Women want mutuality. Pentecostal women are weary of gender-specific roles. We want men to view us as coservants — called of God to our marriages, vocations, and communities.
At home, women want men who are secure — regardless of circumstances. We want to see men who believe that being godly is more important than being “the man.” Our culture has sold men a bill of goods that emotion is feminine, so you emotionally check out of your homes and families. When you hide your emotions because you believe they are not masculine, they manifest in secret and have potential to ravage your life — by way of addiction, depression, work, pornography or other lustful thoughts, and even affairs.
Men, stop listening to the voices that tell you what it means to be masculine, and be who God created you to be. I believe that when you pursue godliness, a holy confidence will rise up in you. Then you will possess the courage to fulfill your roles. Whether God calls you to stay home and raise your children, work from a home office, engage in the marketplace, or pursue ministry, you can obey without fear of neglecting your manhood or being defined by what you do.
I have seen firsthand the destruction that denying emotion can do to a man and his family. I grew up in a home where anger, hurt, and rejection were not expressed in a healthy manner. Verbal and emotional abuse at the hand of my father was a regular part of my life from the time I was a small child. My father eventually left our family rather than face his own insecurities over failures in ministry, loss of a parent, and the effects of the Vietnam War. Rather than allowing God to bring healing and restoration, my father chose the cowardly path, leaving it up to others to define for his children what it means to be a man.
Mutuality also means rejecting what society dictates regarding what your struggles should be. While pornography and sexual exploitation are issues to which we as Pentecostals cannot turn a blind eye, I want to believe that most of you are men who live noble lives. It is demeaning to you as men for us to believe that you lack the strength or character because of your gender to do what is right.
Pentecostal men, rise up and be an example in your community of what it means to live a holy and set apart life. Acknowledge that God did not create the women in your lives merely for your pleasure, but for His kingdom purposes. Let the knowledge that God designed both men and women in His image and called them to His divine plan impact your relationships. Be the exception in your ministries, your families, and your communities. Model mutuality in every aspect of your lives.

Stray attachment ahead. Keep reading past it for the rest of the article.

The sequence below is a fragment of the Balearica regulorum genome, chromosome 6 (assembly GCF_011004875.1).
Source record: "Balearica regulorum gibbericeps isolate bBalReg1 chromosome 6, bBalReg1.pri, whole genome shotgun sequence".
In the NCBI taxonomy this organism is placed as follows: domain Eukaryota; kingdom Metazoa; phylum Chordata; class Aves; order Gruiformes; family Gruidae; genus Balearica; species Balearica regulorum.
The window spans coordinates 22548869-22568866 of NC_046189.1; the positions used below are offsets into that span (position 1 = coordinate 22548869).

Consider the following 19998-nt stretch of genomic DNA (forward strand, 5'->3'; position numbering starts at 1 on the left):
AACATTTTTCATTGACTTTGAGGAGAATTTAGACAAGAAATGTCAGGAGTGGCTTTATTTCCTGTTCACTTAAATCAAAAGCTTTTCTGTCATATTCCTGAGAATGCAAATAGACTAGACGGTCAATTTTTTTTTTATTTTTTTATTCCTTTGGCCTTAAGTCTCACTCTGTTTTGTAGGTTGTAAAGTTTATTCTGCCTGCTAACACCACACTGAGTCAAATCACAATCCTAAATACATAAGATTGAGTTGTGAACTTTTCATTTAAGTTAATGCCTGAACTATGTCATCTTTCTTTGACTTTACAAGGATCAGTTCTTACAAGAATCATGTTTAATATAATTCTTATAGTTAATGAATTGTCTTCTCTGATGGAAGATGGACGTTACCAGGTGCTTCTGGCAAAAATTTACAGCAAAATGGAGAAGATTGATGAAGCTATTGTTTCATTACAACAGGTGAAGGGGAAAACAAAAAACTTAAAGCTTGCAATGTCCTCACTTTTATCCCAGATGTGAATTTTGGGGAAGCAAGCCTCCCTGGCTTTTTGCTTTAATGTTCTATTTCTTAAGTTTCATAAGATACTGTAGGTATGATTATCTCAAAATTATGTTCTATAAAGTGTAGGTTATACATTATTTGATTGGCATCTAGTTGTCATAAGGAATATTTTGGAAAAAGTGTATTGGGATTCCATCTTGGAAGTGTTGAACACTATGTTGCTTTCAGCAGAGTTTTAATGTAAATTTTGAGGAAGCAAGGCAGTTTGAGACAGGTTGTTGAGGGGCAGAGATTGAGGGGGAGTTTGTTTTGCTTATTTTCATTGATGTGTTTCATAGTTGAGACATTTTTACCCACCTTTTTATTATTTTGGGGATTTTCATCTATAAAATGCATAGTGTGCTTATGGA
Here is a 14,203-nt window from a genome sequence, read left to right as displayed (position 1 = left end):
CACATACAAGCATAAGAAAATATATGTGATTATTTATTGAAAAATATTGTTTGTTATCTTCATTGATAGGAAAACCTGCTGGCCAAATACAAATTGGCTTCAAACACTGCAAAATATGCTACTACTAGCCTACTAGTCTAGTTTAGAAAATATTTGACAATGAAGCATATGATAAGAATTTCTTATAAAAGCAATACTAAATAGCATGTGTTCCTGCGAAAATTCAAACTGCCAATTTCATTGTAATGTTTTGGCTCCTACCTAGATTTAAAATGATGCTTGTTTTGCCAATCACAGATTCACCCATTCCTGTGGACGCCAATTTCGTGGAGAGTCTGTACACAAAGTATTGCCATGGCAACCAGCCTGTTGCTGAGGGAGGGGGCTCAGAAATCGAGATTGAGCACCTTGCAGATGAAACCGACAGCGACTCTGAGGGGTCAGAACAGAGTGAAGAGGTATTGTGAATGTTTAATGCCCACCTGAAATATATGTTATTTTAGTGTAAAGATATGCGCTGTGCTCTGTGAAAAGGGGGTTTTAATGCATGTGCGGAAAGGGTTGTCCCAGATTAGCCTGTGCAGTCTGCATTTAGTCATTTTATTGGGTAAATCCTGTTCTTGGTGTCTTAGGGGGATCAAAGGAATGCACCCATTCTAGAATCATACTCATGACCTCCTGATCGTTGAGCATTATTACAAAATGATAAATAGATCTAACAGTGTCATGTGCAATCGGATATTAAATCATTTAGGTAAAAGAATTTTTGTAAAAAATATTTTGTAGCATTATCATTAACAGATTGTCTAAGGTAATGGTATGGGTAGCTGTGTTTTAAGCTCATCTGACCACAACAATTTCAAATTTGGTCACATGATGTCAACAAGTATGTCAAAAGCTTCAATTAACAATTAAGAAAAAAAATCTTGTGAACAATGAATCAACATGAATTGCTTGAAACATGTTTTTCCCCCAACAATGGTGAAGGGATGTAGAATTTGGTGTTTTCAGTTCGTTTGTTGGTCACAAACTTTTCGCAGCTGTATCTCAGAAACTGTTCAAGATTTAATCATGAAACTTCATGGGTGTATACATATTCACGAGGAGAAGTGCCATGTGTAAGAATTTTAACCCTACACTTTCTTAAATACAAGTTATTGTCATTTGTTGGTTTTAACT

Mutuality means men and women working together and not in competition or conflict. It means the practice of inclusivity, not exclusivity. God calls men and women to serve alongside one another rather than in isolation. While we are different in complementary ways, we need to hear women’s voices in leadership and see their participation in decision-making.
Women want an affirmation of their calling and gifts (inside and outside the church) and what they bring to the family and society. The distinction is less about male or female and more about what God has breathed into each of us. Women want to walk boldly in those inherently spiritual gifts.8 Women, like men, have a deep desire to be respected, encouraged, equipped, and empowered — regardless of their call. All of our attempts at trying to place men and women in gender-specific boxes leave a bitter taste in the mouths of those who do not fit neatly into those spaces.
I am weary of the perception that women are “suspect” and desire to tempt men or lead them astray. When men perceive women as suspicious and keep them at arm’s length, it objectifies both the woman and the man. The result is that we find ourselves unable to develop our potential. We feel our voices silenced. The mentality that the church is a “boy’s club” is reinforced, and a woman’s place is relegated to spaces specific to her gender.
If we truly believe the empowerment of the Holy Spirit removes gender hierarchies, you must be willing to treat women in the church with the same respect you give other men. There cannot be a double standard. Please, use wisdom and discretion when interacting with the women who serve alongside you. Stop treating women in the church as potential love affairs, and instead model what it means to be a man — perhaps a man who is not above changing diapers in the nursery, serving in the food line at the potluck, or leading the outreach to single parents.